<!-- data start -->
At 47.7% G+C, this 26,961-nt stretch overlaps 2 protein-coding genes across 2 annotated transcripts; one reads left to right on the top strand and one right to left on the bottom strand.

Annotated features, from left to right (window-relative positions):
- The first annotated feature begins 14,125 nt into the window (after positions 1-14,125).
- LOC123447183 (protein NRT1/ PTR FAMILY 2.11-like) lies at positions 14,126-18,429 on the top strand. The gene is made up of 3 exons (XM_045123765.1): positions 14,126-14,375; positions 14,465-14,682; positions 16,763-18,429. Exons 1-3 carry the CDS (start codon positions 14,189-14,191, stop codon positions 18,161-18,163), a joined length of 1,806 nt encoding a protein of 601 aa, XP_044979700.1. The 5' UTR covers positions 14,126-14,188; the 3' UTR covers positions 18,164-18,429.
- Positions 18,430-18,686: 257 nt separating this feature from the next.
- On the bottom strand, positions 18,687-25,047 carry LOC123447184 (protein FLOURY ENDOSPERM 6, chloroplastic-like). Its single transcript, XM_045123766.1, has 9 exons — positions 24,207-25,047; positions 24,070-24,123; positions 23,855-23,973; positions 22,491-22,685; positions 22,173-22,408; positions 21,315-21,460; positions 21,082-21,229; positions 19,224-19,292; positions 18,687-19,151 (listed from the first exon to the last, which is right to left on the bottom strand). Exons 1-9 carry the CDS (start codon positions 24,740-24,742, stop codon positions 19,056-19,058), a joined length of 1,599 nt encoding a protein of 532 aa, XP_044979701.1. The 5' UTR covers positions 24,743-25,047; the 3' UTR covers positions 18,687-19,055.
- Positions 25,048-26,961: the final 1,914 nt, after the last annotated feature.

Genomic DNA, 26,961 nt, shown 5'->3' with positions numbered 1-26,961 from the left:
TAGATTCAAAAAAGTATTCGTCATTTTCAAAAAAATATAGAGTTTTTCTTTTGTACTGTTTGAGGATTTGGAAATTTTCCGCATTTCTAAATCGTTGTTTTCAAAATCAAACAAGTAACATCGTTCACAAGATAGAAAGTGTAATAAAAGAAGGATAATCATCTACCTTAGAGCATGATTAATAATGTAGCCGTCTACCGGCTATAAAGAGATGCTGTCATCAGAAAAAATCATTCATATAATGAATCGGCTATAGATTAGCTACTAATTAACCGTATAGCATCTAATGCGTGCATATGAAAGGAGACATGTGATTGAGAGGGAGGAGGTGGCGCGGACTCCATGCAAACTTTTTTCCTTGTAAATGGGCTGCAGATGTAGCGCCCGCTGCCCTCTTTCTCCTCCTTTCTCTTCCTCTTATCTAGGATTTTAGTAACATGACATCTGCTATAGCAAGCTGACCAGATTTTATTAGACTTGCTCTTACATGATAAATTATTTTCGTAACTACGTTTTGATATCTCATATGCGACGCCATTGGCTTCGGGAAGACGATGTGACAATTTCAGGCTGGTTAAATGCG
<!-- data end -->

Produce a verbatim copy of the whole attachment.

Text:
At 47.7% G+C, this 26,961-nt stretch overlaps 2 protein-coding genes across 2 annotated transcripts; one reads left to right on the top strand and one right to left on the bottom strand.

Annotated features, from left to right (window-relative positions):
- The first annotated feature begins 14,125 nt into the window (after positions 1-14,125).
- LOC123447183 (protein NRT1/ PTR FAMILY 2.11-like) lies at positions 14,126-18,429 on the top strand. The gene is made up of 3 exons (XM_045123765.1): positions 14,126-14,375; positions 14,465-14,682; positions 16,763-18,429. Exons 1-3 carry the CDS (start codon positions 14,189-14,191, stop codon positions 18,161-18,163), a joined length of 1,806 nt encoding a protein of 601 aa, XP_044979700.1. The 5' UTR covers positions 14,126-14,188; the 3' UTR covers positions 18,164-18,429.
- Positions 18,430-18,686: 257 nt separating this feature from the next.
- On the bottom strand, positions 18,687-25,047 carry LOC123447184 (protein FLOURY ENDOSPERM 6, chloroplastic-like). Its single transcript, XM_045123766.1, has 9 exons — positions 24,207-25,047; positions 24,070-24,123; positions 23,855-23,973; positions 22,491-22,685; positions 22,173-22,408; positions 21,315-21,460; positions 21,082-21,229; positions 19,224-19,292; positions 18,687-19,151 (listed from the first exon to the last, which is right to left on the bottom strand). Exons 1-9 carry the CDS (start codon positions 24,740-24,742, stop codon positions 19,056-19,058), a joined length of 1,599 nt encoding a protein of 532 aa, XP_044979701.1. The 5' UTR covers positions 24,743-25,047; the 3' UTR covers positions 18,687-19,055.
- Positions 25,048-26,961: the final 1,914 nt, after the last annotated feature.

Genomic DNA, 26,961 nt, shown 5'->3' with positions numbered 1-26,961 from the left:
TAGATTCAAAAAAGTATTCGTCATTTTCAAAAAAATATAGAGTTTTTCTTTTGTACTGTTTGAGGATTTGGAAATTTTCCGCATTTCTAAATCGTTGTTTTCAAAATCAAACAAGTAACATCGTTCACAAGATAGAAAGTGTAATAAAAGAAGGATAATCATCTACCTTAGAGCATGATTAATAATGTAGCCGTCTACCGGCTATAAAGAGATGCTGTCATCAGAAAAAATCATTCATATAATGAATCGGCTATAGATTAGCTACTAATTAACCGTATAGCATCTAATGCGTGCATATGAAAGGAGACATGTGATTGAGAGGGAGGAGGTGGCGCGGACTCCATGCAAACTTTTTTCCTTGTAAATGGGCTGCAGATGTAGCGCCCGCTGCCCTCTTTCTCCTCCTTTCTCTTCCTCTTATCTAGGATTTTAGTAACATGACATCTGCTATAGCAAGCTGACCAGATTTTATTAGACTTGCTCTTACATGATAAATTATTTTCGTAACTACGTTTTGATATCTCATATGCGACGCCATTGGCTTCGGGAAGACGATGTGACAATTTCAGGCTGGTTAAATGCG